11:27 AM  
Anonymous Sid said...

Oh, and in response to your initial question-- yes, these seem like reasonable demands to place on a student. Undergrads have exactly the same option... if they don't hack it as undergrads, they have the choice to switch programs, switch schools, put up with it, or drop out. Same choices as a graduate student.

A bad advisor sucks, and has driven more than one graduate student that I know into the work force prematurely. Still, a union won't really address the problem of shitty advisors, and I think they bring (in academia) a slew of other handicapping problems to the process of university research.


11:34 AM  
Blogger Megan said...

Now I know you're just being argumentative. I never said that a union was The Answer, merely that a lot of the problems people bring up in the union discussion I consider to be legitimate, and I think a hardline anti-union stance has a tendency to dismiss these issues without looking for solutions, in the form of unions or something else. I agree, collective bargaining and going on strike may or may not be the best solution to these problems. My main point of contention is that grad students are neither a student first and foremost nor an employee first and foremost. We're a weird mix of the two, put in the potentially harmful situation where the person in charge of our education also happens to be the person in charge of our employment. Sometimes these two things will be at odds with each other and I think a lot of problems specific to grad student life stem from this conflict, and I think these problems need unique methods and solutions, either in the form of some modified union-type entity or some other organization that has students' backs (in my experiences at Case and Emory the Grad Senate and the Grad Student Association both functioned very much like a union to work on these problems).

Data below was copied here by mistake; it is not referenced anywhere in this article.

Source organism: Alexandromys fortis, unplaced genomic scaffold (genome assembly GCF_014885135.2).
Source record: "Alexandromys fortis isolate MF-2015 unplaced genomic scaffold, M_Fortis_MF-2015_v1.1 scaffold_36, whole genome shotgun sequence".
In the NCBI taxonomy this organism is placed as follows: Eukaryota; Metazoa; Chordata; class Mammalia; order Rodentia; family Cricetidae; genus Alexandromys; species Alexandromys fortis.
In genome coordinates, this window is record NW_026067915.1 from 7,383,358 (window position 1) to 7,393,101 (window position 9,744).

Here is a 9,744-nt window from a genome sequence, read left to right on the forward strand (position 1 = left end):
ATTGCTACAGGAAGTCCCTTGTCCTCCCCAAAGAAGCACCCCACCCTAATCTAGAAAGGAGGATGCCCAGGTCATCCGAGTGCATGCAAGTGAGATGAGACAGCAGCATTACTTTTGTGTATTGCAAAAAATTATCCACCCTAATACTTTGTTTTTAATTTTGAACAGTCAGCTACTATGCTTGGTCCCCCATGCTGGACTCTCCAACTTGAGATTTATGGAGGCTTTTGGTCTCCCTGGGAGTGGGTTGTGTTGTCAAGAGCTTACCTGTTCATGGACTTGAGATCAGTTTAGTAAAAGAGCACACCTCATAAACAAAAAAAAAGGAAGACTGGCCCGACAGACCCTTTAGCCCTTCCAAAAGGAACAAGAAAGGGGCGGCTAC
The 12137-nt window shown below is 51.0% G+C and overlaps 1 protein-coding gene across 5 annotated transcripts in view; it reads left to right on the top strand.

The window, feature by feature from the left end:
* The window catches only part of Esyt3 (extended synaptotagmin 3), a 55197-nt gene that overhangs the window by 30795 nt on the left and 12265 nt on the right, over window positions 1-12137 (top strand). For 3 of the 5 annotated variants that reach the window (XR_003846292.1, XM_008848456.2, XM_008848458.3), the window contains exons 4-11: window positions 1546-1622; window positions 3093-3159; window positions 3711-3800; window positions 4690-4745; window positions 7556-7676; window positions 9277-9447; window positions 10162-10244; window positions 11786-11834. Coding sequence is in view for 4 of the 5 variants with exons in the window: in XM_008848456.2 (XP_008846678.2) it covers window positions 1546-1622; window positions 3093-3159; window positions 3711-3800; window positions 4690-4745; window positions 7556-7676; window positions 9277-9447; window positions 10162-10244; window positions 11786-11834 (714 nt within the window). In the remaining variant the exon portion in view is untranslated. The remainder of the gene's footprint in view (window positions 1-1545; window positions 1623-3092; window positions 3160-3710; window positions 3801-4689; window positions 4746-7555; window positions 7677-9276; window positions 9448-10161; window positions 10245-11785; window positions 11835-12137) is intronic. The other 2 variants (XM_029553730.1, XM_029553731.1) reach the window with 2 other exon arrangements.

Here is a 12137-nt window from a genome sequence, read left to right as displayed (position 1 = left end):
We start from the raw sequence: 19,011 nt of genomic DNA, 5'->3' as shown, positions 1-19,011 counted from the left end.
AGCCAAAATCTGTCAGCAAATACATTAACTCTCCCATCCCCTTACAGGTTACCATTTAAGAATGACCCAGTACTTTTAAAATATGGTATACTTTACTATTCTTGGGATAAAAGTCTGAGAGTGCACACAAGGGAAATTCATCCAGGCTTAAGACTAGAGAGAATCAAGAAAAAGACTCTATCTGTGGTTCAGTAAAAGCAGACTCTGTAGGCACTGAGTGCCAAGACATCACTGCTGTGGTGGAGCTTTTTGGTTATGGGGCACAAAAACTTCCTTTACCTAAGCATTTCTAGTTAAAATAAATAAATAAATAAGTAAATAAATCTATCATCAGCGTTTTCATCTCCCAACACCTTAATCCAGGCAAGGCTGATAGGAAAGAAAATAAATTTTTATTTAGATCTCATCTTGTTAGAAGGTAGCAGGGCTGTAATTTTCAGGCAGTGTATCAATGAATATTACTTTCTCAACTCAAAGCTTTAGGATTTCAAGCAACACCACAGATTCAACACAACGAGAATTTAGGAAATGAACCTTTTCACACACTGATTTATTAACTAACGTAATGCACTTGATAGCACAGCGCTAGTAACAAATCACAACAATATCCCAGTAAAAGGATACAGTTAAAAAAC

Lastly, I still have trouble with your position that grad student life is just tough and we either stick it out or we don't. I'm not talking about not being able to hack it because the work is hard or we don't love what we're doing or professors are difficult or any of the other myriad of whiny complaints I know grad students can be guilty of. I'm talking about legitimate violations of the contract that I signed when I became a PhD student that said if I met various requirements I would proceed toward my degree.

11:04 AM  
Anonymous Sid said...

I don't think I'm being argumentative at all. If you will concede that the sorts of problems you're describing can't be solved by unionization, then why support unionization? All this tack does is inflame both sides, and makes it *less* likely to have a productive dialogue since everyone's too busy drawing lines in the sand.

*Maybe* its appropriate for students who truly feel gouged over health care or pay. Maybe. I'm still inclined to say no. The issues with graduate life you describe, though, can't be solved collectively.

5:14 PM  
Anonymous Sid said...

Dunno if you read MetaFilter or not, but this was a pretty interesting discussion on the topic. Doesnt really do a good job of selling either side of the argument, and its a tad emotional at times, but its good reading.

5:20 PM